Talk martial arts at

Handcuffed , Tokyo
Creative Commons License photo credit: mskogly

I had a member, who recently joined our community, create a post to criticize a martial artist they had encountered and, among their many gripes, they claimed that this person had stolen $800 of equipment from the dojo where they practice. And they named the person – first and last name.

There is an issue with this. To say that this person stole $800 worth of equipment from you, you are claiming that they have committed a crime. It is a criminal accusation and it is serious. For a very long time, I have had a policy on my communities against specific criminal accusations being made of individuals.

The reason is simple. If the person stole from you, call the police. Don’t use my community as part of a smear campaign, which is what a majority of the people who use forums for this purpose are doing. Either that or they’ve called the police and the police didn’t agree with them. Regardless, my community is not the place to make criminal accusations – it just isn’t the right venue.

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This is not a political article. I cannot stress that enough. Our comments section should remain free of general thoughts about President Obama, the Affordable Care Act or any topic that is generally political and not related to community management, moderation or the circumstance I am about to describe. Thank you.

President Barack Obama joined Quora earlier this week. His first two answers, posted Monday, were both to questions about the Affordable Care Act (ACA) (answer 1, answer 2). They were of good quality, in my estimation. They both answered the question asked and did so thoughtfully. The only negative is that both included brief messages encouraging U.S. citizens to sign up for health insurance prior to next week’s deadline.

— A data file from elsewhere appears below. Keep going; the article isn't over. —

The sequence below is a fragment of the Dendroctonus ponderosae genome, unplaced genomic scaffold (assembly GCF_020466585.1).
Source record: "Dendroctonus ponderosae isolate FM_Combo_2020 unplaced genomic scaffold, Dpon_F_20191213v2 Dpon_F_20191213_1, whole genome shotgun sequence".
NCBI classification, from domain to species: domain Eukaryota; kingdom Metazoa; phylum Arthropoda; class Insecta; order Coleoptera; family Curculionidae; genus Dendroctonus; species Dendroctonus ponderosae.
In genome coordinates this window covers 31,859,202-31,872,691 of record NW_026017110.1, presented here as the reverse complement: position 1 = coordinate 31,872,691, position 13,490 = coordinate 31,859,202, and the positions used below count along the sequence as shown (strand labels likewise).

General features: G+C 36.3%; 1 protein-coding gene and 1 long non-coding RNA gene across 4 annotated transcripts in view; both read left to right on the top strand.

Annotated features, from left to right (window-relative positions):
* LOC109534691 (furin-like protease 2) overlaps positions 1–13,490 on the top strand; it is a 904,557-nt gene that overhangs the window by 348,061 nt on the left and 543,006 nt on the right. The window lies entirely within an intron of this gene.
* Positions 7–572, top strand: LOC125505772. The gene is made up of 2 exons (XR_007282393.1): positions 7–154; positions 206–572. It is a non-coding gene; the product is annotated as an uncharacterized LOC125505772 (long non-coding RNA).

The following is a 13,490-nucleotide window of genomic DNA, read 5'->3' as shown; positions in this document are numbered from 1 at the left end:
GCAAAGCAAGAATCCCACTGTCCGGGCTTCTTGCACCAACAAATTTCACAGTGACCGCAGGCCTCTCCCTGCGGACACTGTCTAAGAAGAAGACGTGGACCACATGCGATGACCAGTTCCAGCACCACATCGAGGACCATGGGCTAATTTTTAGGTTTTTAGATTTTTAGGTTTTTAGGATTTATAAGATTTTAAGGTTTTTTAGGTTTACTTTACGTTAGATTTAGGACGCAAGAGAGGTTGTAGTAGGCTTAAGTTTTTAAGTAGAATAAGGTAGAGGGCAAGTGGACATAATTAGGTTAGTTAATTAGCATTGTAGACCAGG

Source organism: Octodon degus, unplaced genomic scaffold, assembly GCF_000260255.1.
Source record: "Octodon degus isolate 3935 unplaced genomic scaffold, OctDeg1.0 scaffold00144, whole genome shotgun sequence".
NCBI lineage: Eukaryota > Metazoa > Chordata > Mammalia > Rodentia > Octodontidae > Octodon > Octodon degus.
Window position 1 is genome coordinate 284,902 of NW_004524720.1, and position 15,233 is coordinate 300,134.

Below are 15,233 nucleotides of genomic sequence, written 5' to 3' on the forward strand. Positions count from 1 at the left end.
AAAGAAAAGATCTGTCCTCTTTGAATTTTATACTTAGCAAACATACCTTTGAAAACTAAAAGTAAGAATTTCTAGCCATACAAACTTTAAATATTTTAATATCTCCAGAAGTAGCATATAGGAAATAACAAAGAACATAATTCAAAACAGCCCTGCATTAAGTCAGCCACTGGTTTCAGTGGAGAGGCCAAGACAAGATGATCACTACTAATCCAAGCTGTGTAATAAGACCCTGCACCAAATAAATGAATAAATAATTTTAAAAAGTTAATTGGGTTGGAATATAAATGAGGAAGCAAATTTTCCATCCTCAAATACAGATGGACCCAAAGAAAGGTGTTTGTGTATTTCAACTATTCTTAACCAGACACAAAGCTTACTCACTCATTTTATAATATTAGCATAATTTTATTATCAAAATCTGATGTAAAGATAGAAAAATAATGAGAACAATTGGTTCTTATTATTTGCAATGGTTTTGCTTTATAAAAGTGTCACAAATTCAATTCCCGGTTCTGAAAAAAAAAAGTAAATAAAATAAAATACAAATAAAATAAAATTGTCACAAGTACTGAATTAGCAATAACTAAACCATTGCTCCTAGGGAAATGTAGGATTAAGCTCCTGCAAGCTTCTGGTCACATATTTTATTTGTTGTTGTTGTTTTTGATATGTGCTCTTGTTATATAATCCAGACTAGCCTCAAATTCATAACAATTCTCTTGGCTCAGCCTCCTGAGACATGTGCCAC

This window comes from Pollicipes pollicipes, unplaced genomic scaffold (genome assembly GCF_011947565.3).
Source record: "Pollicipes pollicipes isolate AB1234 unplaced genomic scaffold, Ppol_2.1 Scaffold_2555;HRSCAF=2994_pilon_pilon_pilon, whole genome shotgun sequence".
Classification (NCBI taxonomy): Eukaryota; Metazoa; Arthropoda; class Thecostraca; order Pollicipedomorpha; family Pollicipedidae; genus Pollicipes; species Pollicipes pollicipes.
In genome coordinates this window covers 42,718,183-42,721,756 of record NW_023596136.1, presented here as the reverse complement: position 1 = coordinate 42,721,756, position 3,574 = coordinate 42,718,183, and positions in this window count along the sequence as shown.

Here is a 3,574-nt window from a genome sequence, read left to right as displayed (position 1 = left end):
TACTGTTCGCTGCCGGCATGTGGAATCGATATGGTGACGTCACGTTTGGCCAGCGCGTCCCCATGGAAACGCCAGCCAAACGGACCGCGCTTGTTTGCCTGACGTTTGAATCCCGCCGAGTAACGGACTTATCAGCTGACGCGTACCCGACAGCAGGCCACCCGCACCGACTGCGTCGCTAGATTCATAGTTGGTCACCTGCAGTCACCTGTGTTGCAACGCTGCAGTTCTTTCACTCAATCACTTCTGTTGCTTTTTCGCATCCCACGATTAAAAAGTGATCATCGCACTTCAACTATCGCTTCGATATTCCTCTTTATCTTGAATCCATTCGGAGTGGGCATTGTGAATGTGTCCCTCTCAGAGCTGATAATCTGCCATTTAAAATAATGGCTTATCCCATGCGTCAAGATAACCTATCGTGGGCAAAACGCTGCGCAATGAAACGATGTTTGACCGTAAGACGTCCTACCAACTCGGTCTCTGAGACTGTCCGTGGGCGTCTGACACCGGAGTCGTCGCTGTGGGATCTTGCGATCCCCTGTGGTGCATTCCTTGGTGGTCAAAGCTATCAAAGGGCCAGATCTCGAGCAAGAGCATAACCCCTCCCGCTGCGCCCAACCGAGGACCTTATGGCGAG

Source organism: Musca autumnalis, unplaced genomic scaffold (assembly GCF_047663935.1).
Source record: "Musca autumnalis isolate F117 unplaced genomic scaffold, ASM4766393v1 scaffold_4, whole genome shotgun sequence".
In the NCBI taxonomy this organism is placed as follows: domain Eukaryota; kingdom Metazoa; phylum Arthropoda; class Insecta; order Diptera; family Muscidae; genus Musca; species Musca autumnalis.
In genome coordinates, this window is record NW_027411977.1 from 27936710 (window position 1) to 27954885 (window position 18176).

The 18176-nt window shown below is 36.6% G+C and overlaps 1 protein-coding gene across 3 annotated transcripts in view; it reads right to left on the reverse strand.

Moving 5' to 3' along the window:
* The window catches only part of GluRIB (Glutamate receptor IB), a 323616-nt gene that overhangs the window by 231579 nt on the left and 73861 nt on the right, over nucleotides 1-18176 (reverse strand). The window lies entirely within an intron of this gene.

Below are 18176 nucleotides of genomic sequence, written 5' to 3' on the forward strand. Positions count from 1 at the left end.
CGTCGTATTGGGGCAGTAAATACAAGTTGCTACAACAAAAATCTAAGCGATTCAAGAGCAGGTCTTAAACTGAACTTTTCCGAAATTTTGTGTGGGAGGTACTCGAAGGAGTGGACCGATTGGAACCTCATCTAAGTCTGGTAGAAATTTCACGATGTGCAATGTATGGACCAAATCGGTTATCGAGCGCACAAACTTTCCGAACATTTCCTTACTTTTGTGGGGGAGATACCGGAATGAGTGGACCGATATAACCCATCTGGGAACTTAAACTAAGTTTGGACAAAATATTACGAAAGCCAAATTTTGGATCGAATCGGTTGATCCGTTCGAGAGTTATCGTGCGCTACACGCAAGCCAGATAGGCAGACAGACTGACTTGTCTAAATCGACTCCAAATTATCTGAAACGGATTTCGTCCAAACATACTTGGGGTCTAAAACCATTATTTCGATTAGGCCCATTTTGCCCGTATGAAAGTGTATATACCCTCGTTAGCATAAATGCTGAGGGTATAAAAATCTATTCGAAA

Those statements take up less than a quarter of the overall message and, since the discussion is ACA related and this is the President, I can understand how they may be generally forgivable. A tradeoff for getting the President on your platform.

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Christopher WalkenYou watch those nature documentaries on the cable? You see the one about lions? Look at this lion. He’s the king of the jungle, huge mane out to here. He’s laying down under a tree, in the middle of Africa. He’s so big, he’s so hot. He doesn’t want to move.

“Now the little lion cubs, they start messing with him. Biting his tail, biting his ears. He doesn’t do anything. The lioness, she starts messing with him. Coming over, making trouble. Still: nothing. Now the other animals, they notice this. And they start to move in. The jackals; hyenas.

“They’re barking at him, laughing at him. They nip his toes, and eat the food that’s in his domain. They do this, and they get closer and closer, and bolder and bolder. ‘Til one day, that lion gets up and tears the s*** out of everybody. Runs like the wind, eats everything in his path. ‘Cause every once in a while, the lion has to show the jackals who he is.”

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When you hear the term “forensic evidence,” you think about police work and court cases. You think about DNA, blood and finger prints. You don’t think about online communities.

But our communities are home to a great deal of digital DNA and trace information. This evidence can be used to identify people who are trying to abuse or take advantage of our communities. Yet I don’t know of any software options that are making use of the data in this way.

There are certain key areas where this could be very helpful, where it could take a task best performed by machines and let a machine perform it.

I am sure that there are many ways this would be done, but I’ll give you one good example. Members who hold multiple accounts to push an agenda, agree with themselves or promote something. How could the software help, you might ask? Well, what if you received a notification in your admin area whenever any of these things happened:

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Sometimes, when you are visiting your community, you will see a post that is really borderline. After consideration, you determine that this post is OK and does fit within your guidelines, even if it is just barely.

But your moderators don’t know that, unless you tell them. And because it is borderline, there is a fair chance that a moderator will remove it. If they do, you’ll have to correct it. How can you prevent this and inform them that the post is OK?

You could make a post in your documentation system, as a note tied to the member who made the post. But that might not be seen before the post itself. You could post in the general staff forum. But that has the same problem. You could send a private message or email to each staff member. That will probably work. But it is a little more unwieldy and time consuming, for everyone, than is necessary.